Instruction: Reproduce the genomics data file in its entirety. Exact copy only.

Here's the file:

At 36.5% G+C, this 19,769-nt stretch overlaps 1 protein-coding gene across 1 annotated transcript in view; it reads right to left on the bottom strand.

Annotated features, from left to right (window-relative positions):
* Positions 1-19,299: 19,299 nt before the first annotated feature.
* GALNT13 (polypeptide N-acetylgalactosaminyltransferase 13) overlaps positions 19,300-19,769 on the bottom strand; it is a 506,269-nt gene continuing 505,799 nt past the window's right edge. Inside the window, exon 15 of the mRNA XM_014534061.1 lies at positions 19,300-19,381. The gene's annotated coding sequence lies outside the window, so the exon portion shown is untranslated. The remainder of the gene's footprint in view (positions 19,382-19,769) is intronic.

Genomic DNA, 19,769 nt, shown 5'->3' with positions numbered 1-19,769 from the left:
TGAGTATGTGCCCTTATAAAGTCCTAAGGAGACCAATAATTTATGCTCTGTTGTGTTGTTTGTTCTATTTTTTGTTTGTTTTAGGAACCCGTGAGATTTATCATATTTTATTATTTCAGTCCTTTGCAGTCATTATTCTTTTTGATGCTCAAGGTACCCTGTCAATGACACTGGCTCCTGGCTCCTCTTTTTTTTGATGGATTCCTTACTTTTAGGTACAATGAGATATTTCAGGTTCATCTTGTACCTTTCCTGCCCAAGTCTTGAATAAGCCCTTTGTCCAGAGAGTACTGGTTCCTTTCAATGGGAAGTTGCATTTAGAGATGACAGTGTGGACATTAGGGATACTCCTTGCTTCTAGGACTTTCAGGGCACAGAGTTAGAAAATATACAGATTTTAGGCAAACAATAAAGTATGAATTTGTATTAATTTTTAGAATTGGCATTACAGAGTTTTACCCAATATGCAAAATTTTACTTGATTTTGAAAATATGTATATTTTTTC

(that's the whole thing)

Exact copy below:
At 36.5% G+C, this 19,769-nt stretch overlaps 1 protein-coding gene across 1 annotated transcript in view; it reads right to left on the bottom strand.

Annotated features, from left to right (window-relative positions):
* Positions 1-19,299: 19,299 nt before the first annotated feature.
* GALNT13 (polypeptide N-acetylgalactosaminyltransferase 13) overlaps positions 19,300-19,769 on the bottom strand; it is a 506,269-nt gene continuing 505,799 nt past the window's right edge. Inside the window, exon 15 of the mRNA XM_014534061.1 lies at positions 19,300-19,381. The gene's annotated coding sequence lies outside the window, so the exon portion shown is untranslated. The remainder of the gene's footprint in view (positions 19,382-19,769) is intronic.

Genomic DNA, 19,769 nt, shown 5'->3' with positions numbered 1-19,769 from the left:
TGAGTATGTGCCCTTATAAAGTCCTAAGGAGACCAATAATTTATGCTCTGTTGTGTTGTTTGTTCTATTTTTTGTTTGTTTTAGGAACCCGTGAGATTTATCATATTTTATTATTTCAGTCCTTTGCAGTCATTATTCTTTTTGATGCTCAAGGTACCCTGTCAATGACACTGGCTCCTGGCTCCTCTTTTTTTTGATGGATTCCTTACTTTTAGGTACAATGAGATATTTCAGGTTCATCTTGTACCTTTCCTGCCCAAGTCTTGAATAAGCCCTTTGTCCAGAGAGTACTGGTTCCTTTCAATGGGAAGTTGCATTTAGAGATGACAGTGTGGACATTAGGGATACTCCTTGCTTCTAGGACTTTCAGGGCACAGAGTTAGAAAATATACAGATTTTAGGCAAACAATAAAGTATGAATTTGTATTAATTTTTAGAATTGGCATTACAGAGTTTTACCCAATATGCAAAATTTTACTTGATTTTGAAAATATGTATATTTTTTC